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Posts Tagged ‘Barbera’

Marchesi Barbera, Barbaresco & Moscato: An Italian Easter Feast!

In Barbaresco, Barbera, Drinking, Moscato, Special Offers on April 22, 2011 at 4:38 pm

Dottore Alberto “The Silver Fox” Marchesi di Gresy is a man who knows how to take lunch.  And he takes lunch seriously, stuff especially for Easter. 

Not only does Easter have supreme religious significance for one of the most stalwart Catholic segments of Italy, sovaldi sale but it also typically falls at flowering.  Flowering is the exceptional moment when a vineyard bursts into life, displaying successful pollination by the formation of tiny wedding-bell-white flowers pushing out from the vines.  Without flowering there is no wine.  And without wine, there can be no lunch.  And without wine and lunch, can there really be Easter?

In Piedmont, this would be una tragedia significativo, nearly a sin, and to be avoided at all costs.  You see, where Marchesi is from, life moves a little differently: Italians work in order to live, and there is no better living than an expeditious, four to six hour meal in the middle of the day.  This year celebrate Easter the way Italians do, with a feast of momentous proportions.        

You will, of course, need wine.  And lots of it.  For not only does wine symbolize life in Piedmont but also makes the extended time of forced-family-fun we Americans call Easter brunch so much better.      

But first – just after you have put on your derbies, cravat and fob, but before you go to Church – mix yourself up a Waterford Manhattan: http://www.waterfordwine.com/2011/04/15/taking-manhattan-the-waterford-manhattan-cocktail/.  Not only will you find your powers of concentration and endurance highly elevated but also your capacity for ecumenical charity and commonweal.  Your generosity is as beautiful as the flowering in Piedmont; let it flow like an April snow showers in Wisconsin.  And go ahead and make yourself another Manhattan.  The Silver Fox would approve. 

Back to the wine:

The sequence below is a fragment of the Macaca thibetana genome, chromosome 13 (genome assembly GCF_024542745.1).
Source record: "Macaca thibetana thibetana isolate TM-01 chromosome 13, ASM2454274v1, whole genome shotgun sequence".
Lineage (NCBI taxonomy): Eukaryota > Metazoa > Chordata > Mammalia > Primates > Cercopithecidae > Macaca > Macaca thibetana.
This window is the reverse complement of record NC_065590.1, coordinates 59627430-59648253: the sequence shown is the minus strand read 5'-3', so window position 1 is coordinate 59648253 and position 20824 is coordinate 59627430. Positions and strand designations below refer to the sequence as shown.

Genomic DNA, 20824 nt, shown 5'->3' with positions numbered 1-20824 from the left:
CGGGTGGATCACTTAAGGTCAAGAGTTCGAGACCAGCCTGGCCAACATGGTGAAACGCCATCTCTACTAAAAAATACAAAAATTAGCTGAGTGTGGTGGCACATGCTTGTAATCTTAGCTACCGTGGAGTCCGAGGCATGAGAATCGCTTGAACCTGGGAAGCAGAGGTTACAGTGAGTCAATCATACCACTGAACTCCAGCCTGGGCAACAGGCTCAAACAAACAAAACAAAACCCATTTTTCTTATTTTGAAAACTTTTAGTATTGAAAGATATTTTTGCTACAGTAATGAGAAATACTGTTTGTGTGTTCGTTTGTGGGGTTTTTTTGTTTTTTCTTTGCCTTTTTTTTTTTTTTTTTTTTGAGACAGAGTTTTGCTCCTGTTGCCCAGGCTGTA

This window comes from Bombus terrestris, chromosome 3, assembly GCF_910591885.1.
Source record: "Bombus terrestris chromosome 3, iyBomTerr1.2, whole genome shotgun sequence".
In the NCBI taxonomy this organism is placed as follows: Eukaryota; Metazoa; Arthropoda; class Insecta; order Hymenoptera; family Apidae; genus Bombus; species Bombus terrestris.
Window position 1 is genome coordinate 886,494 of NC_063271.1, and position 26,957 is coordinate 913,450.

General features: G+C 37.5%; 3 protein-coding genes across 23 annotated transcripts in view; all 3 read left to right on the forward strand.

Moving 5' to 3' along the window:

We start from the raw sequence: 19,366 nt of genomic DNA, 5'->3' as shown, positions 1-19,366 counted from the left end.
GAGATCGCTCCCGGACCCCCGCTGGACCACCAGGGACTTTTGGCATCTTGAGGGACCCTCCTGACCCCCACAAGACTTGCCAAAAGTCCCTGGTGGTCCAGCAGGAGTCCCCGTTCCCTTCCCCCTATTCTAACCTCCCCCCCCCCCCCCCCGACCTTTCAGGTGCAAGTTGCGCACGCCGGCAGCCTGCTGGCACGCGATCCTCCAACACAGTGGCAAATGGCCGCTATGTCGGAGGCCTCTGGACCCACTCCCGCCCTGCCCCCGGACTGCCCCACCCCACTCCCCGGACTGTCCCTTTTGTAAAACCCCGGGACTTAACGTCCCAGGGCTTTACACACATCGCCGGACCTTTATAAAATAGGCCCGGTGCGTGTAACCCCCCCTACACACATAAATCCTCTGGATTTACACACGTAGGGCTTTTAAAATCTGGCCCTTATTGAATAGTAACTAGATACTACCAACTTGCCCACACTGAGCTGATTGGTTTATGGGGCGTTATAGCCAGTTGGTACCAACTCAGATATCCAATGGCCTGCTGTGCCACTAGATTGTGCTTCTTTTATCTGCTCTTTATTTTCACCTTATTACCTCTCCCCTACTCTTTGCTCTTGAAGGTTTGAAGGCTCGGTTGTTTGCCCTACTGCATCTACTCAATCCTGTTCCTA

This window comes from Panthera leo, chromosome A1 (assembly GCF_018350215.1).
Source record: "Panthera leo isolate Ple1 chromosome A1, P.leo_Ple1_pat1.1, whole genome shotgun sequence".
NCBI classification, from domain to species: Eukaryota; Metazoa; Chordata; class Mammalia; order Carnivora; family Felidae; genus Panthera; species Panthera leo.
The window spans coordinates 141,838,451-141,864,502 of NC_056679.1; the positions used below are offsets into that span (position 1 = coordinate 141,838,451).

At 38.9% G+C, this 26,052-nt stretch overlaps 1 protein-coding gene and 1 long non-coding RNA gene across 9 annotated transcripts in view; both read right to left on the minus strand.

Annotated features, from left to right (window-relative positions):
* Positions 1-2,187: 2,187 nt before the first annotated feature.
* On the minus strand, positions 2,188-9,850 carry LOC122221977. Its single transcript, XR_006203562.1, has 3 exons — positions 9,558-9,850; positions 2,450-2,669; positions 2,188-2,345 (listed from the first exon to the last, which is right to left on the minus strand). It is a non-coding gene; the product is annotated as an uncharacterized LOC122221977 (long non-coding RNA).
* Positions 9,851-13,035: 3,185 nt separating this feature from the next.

Teaching that there is an order and structure to a properly done six hour lunch, the good Dottore starts with Barbera: “this is my father’s wine.  He made five, sometimes ten barrels to drink in the vineyards.  In Barbaresco, the crus [vineyards] are steep and work is all done by hand.  Once out in the vineyard papa wouldn’t want to return, so every day he would take a loaf of my mother’s focaccia, a slice of salami, and two bottles of Barbera into the hills.”

“This is fresh wine and we drink it in his spirit: it is made to be shared, it is made to make us happy.  Sometimes wine should be a great accompaniment to the occasion, sustaining the conversation without interrupting it; a quiet harmony to the grand melody of a good lunch.”

Marchesi’s Barbera is indeed fresh, with aromas of strawberries, orange zest and touches of rosemary and mint.  The palate is all Piedmont, dominated by flavors of Bing cherries.  Its vibrant acidity pleases the palate, refreshingly elegant and stimulating.  Consume it in great quantities, for it pairs with any Italian food and tastes even better on the third bottle. 

While the Barbera may be a wine for sharing, The Silver Fox’s Barbaresco Martinenga Camp Gros is not.  This is a wine to hide in the kitchen, away from other guests, and share with just the chosen few.  Camp Gros is single cru within Martinenga vineyard.  Made entirely of Nebbiolo, it portrays the essence of roses, seduces with aromas of black truffles, gracefully dances across the palate with arenaceous taninns yet also stops you dead in your tracks in order to admire its beauty.  This wine’s harmony, elegance and finesse showcase why Barbaresco is known as one of Italy’s greatest wines.  Drink just one bottle this Easter, and for every Easter thereafter for the next three decades.   

And finally, a Moscato.    Frizzante and just a kiss dolce, Alberto notes, “it makes you feel ten pounds lighter, which is why all Barolo and Barbaresco producers make a Moscato.”  As charming and full of life as a vineyard in bloom, no Italian feast is complete without Moscato’s sweetly caressing grazie.

Dottore Alberto Marchesi di Gresy takes his lunch seriously, and this Easter, so should you.

2007 Marchesi di Gresy Barbera               

Suggested List Price:  $19.99

Special price via this email:  $14.99

2004 Marchesi di Gresy Barbaresco Martinenga Camp Gros      

Suggested List Price:  $96.99

Special price via this email:  $59.99

94 points Robert Parker, 39% below national retail average, available exclusively at Waterford Wine Company.*

2010 Marchesi di Gresy Moscato La Serra    

Suggested List Price:  $15.99

Special price via this email:  $13.99

Now, for your delectation, the feast!

Leek Gratin with Black Truffles

http://www.waterfordwine.com/2011/04/19/leek-gratin-with-black-truffles/

Shaved Asparagus and Parmesan in a Balsamic Vinaigrette

http://www.waterfordwine.com/2011/04/19/shaved-asparagus-and-parmesan-in-balsamic-vinaigrette/

Spring Vegetable Lasagna with Artichokes

http://www.waterfordwine.com/2011/04/19/spring-vegetable-lasagna-with-artichokes/

Mache and Golden Beet Salad with Citrus Vinaigrette

http://www.waterfordwine.com/2011/04/19/mache-and-golden-beet-salad-with-citrus-vinaigrette/

Duo of Lamb: Loin and Shank with Cannellini and Porcini in a Reduction Sauce with Mint Pesto

http://www.waterfordwine.com/2011/04/19/duo-of-lamb-loin-and-shank-with-cannellini-beans-and-porcini-mushrooms-in-a-reduction-sauce-with-mint-pesto/